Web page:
Swimmer Comes Back From Paralysis

PHOTO: Swimmer Dave Denniston did not let paralysis get int the way of his competitive spirit.
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"My world was turned upside down, I was spitting up blood and couldn't move my legs, the only gasp of air I could produce was a soft, choking, 'Help.'"

Swimmer Dave Denniston had it all: Twice a top five finisher at the Olympic Trials, a World Record Holder, a 15-time All-American and an NCAA National Champion.

That was before fateful day in 2005 when a sledding accident left him paralyzed from the waist down, changing his life forever.

Denniston grew up in Wyoming with aspirations to become an Olympic athlete. In high school, he shattered state records and was capturing the attention of college recruiters. One of the recruiters was Assistant Coach Jimi Flowers of Auburn University.

"Swimming at Auburn was magical and I worked harder there than any other time in my life, and Jimi had a lot to do with my success," Denniston said. "Jimi was a walking exclamation point, and wanted to get the absolute best of me."

After Denniston graduated from Auburn he tried his success on the international level, competing in the 2000 and 2004 Olympic Trials. His bids to join the U.S. Olympic team were unsuccessful, though, and after his 2004 attempt he decided to go back to Wyoming and wind down with some sledding, one of his favorite hobbies.

"I went up to the mountain with some friends and started to sled, and I decided to try sledding head first," he recalled. "On my second try, I went down the mountain I lost complete control of the sled. I went into a grove of trees, and instead of hitting the tree with my face, I turned to my back at the very last second."

What came after the impact was the worst thing he could have ever imagined.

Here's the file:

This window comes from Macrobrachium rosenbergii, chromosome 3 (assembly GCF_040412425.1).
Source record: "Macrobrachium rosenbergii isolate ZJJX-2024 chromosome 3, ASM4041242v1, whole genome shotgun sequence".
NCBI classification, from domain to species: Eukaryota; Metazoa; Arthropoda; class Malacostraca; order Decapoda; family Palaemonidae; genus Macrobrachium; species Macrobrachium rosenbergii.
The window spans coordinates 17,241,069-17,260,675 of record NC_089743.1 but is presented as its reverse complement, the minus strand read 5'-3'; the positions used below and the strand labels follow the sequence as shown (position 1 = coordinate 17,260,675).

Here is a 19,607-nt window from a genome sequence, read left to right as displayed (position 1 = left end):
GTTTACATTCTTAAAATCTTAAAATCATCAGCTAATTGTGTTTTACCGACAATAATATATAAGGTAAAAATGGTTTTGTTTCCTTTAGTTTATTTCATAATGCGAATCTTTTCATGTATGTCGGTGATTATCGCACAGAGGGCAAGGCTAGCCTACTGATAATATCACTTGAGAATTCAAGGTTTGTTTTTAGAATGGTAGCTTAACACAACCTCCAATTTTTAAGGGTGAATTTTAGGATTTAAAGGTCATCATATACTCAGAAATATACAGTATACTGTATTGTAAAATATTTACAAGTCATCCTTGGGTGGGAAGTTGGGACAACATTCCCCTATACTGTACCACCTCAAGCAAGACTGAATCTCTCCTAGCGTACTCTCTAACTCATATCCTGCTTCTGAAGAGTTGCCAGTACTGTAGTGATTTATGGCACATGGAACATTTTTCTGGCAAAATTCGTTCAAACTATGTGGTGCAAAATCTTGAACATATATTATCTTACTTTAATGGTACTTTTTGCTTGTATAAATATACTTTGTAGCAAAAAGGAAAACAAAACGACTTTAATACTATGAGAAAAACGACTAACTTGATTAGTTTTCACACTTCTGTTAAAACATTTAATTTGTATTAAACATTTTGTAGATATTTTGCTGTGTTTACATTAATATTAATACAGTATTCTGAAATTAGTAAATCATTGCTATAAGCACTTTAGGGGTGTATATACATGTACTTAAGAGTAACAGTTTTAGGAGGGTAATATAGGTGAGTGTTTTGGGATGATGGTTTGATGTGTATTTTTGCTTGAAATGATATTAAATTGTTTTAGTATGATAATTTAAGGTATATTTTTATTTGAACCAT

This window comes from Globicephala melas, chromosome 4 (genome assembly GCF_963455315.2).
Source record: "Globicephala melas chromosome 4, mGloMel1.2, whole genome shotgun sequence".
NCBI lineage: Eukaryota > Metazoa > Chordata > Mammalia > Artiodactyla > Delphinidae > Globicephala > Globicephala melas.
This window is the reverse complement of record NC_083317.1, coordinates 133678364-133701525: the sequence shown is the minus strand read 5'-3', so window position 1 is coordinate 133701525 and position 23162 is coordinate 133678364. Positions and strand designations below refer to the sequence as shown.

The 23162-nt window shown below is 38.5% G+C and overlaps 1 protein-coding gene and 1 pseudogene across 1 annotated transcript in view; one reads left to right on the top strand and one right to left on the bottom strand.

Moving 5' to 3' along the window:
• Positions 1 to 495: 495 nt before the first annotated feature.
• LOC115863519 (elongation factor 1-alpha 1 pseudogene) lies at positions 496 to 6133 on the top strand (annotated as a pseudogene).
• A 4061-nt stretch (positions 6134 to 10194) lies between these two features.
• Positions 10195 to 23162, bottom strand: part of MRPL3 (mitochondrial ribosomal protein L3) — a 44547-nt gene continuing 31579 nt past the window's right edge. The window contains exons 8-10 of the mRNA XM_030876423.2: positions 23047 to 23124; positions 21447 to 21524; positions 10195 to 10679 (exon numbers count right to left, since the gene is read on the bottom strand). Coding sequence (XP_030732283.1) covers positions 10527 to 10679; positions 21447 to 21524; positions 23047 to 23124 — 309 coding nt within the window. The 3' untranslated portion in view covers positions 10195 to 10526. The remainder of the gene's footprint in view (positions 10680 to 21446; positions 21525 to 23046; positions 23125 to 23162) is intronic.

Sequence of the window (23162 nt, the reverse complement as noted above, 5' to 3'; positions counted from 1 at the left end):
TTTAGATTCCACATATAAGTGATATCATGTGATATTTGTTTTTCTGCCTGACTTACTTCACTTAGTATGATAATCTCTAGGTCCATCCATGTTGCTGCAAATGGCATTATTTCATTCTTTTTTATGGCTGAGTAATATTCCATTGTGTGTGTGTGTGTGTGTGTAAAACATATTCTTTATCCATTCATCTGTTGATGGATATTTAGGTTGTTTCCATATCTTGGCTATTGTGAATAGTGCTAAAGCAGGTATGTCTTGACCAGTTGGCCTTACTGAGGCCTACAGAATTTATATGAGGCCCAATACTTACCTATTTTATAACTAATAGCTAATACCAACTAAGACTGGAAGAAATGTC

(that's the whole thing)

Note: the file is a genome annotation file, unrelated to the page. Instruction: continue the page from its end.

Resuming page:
"I was starting to spit up blood; the trees were spinning and worst of all... I couldn't feel my legs."

While Denniston sat motionless on the snow, he recalled, an avalanche of possible scenarios flashed through his mind. "Would I be confined to a wheelchair, or will I actually die?" he asked himself.

"One of the things I thought about was how much I really loved and enjoyed just being alive -- and that no matter what happened, I was going to embrace more opportunities in life if I survived."

Denniston was flown to a nearby hospital, where he received the terrible news. "The doctor came in and said, 'Dave, I have never really seen anyone break their back this way, and I don't know if you will ever walk again.'

"It was when I was in the hospital when I found out I was paralyzed from the waist down, and I should get used to life in a wheelchair, because I would have little to no function in my legs."

Dave knew he still wanted to swim, but he didn't know how to begin. But it was a visit from Jimi Flowers, the man who recruited Denniston to Auburn and who was also the head coach of the Paralympic swim team, that got him excited about swimming again.

"I loved being in the water, and I love the sport of swimming. I also hadn't completely let go of the dream of competing for the United States in the Olympic Games," Denniston said. "I wanted to be an Olympian, and I quickly saw that being a Paralympian was the exact same.

What followed was years of surgery, recovery, rehabilitation and training. But with Flowers' coaching, Denniston's dream became a reality when he made the U.S. swimming team for the 2008 Paralympic games.

"I had an overwhelming rush of pride when they announced my name," he said. "I was able to hold back tears until I looked back at my parents and sister who were all in tears. Then I lost it.

"It's one of those life highlights I will never forget and was fortunate enough to experience again at the opening ceremonies in Beijing, with Jimi pushing me into the birds nest."

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